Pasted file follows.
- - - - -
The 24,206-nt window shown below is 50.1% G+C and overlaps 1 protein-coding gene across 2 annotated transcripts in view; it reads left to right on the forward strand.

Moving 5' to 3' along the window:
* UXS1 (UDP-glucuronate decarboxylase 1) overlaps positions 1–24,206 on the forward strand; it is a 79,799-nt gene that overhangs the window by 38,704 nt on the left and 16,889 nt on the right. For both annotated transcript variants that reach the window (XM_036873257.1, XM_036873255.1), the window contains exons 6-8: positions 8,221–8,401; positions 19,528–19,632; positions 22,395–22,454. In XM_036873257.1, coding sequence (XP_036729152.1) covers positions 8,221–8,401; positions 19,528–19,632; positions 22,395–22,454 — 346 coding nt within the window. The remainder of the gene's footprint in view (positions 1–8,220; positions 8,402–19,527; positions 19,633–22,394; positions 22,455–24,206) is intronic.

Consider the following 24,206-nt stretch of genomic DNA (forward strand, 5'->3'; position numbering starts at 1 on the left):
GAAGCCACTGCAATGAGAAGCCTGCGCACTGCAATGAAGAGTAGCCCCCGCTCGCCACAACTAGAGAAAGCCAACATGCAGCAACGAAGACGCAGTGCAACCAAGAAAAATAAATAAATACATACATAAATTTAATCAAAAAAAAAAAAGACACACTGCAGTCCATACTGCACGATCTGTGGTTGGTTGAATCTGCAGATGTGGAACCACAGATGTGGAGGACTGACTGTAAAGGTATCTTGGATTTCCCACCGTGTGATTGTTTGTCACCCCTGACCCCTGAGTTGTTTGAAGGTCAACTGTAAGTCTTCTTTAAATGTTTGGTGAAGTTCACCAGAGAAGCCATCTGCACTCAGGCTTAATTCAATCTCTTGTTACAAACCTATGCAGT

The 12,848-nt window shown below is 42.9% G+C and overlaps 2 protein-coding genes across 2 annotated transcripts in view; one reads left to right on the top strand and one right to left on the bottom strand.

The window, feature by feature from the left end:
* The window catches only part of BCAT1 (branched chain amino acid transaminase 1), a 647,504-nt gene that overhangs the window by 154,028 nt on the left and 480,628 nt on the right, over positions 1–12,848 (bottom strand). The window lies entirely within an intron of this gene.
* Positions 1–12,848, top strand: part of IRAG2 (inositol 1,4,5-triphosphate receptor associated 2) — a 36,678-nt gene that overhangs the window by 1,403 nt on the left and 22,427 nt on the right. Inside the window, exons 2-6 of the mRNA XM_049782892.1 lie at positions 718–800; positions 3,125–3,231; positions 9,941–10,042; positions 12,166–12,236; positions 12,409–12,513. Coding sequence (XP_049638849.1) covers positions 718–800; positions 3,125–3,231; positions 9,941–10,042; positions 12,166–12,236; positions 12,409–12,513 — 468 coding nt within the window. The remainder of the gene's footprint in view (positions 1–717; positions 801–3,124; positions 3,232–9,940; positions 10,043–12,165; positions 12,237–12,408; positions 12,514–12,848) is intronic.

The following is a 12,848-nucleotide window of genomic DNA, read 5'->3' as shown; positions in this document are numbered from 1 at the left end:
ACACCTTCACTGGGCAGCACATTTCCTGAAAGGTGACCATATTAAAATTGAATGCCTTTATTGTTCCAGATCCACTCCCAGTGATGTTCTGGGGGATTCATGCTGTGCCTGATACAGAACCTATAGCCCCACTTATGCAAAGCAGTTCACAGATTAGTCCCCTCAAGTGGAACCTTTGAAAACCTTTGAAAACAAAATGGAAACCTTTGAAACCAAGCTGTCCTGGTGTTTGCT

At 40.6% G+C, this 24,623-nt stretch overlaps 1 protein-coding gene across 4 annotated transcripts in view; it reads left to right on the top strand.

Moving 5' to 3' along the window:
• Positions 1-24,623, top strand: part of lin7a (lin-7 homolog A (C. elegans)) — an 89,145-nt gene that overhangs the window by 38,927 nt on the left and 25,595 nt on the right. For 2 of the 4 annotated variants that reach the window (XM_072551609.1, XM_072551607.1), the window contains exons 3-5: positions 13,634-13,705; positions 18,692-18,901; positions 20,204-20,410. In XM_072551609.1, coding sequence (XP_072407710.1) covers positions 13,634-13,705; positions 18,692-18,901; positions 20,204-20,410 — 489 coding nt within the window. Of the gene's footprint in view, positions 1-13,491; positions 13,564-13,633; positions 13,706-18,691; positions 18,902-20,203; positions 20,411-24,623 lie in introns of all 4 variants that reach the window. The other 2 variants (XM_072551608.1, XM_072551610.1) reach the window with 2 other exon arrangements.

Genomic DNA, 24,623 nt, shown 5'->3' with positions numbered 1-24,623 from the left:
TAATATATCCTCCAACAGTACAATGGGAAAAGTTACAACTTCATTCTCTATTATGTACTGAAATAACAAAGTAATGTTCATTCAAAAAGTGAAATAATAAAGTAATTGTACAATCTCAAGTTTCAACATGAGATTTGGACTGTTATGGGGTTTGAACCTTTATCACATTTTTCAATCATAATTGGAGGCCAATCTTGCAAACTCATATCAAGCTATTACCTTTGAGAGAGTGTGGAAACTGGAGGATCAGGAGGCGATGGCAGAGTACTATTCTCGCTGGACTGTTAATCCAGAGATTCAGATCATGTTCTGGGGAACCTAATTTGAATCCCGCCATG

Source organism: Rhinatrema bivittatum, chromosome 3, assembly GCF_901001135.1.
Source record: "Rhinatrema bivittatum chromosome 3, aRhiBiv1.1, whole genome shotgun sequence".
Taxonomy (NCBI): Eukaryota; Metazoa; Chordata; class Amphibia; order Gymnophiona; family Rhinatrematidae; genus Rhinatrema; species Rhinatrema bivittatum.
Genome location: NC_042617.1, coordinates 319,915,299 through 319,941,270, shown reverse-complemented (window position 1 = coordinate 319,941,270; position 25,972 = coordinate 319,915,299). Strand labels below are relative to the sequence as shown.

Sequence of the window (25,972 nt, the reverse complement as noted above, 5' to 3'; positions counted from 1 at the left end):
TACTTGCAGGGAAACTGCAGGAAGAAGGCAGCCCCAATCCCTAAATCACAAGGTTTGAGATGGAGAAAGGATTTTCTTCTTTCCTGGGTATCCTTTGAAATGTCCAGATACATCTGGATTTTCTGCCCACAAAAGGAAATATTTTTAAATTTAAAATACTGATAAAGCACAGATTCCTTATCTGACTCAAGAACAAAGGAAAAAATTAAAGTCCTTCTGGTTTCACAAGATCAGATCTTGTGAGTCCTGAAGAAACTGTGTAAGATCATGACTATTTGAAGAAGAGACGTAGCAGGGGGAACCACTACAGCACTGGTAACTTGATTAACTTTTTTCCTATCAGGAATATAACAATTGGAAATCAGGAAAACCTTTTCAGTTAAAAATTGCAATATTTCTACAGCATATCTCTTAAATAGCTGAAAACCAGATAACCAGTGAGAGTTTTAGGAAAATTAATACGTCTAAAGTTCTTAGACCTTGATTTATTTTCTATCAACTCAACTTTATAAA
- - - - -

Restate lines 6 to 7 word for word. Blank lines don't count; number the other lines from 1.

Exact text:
The 12,848-nt window shown below is 42.9% G+C and overlaps 2 protein-coding genes across 2 annotated transcripts in view; one reads left to right on the top strand and one right to left on the bottom strand.

The window, feature by feature from the left end: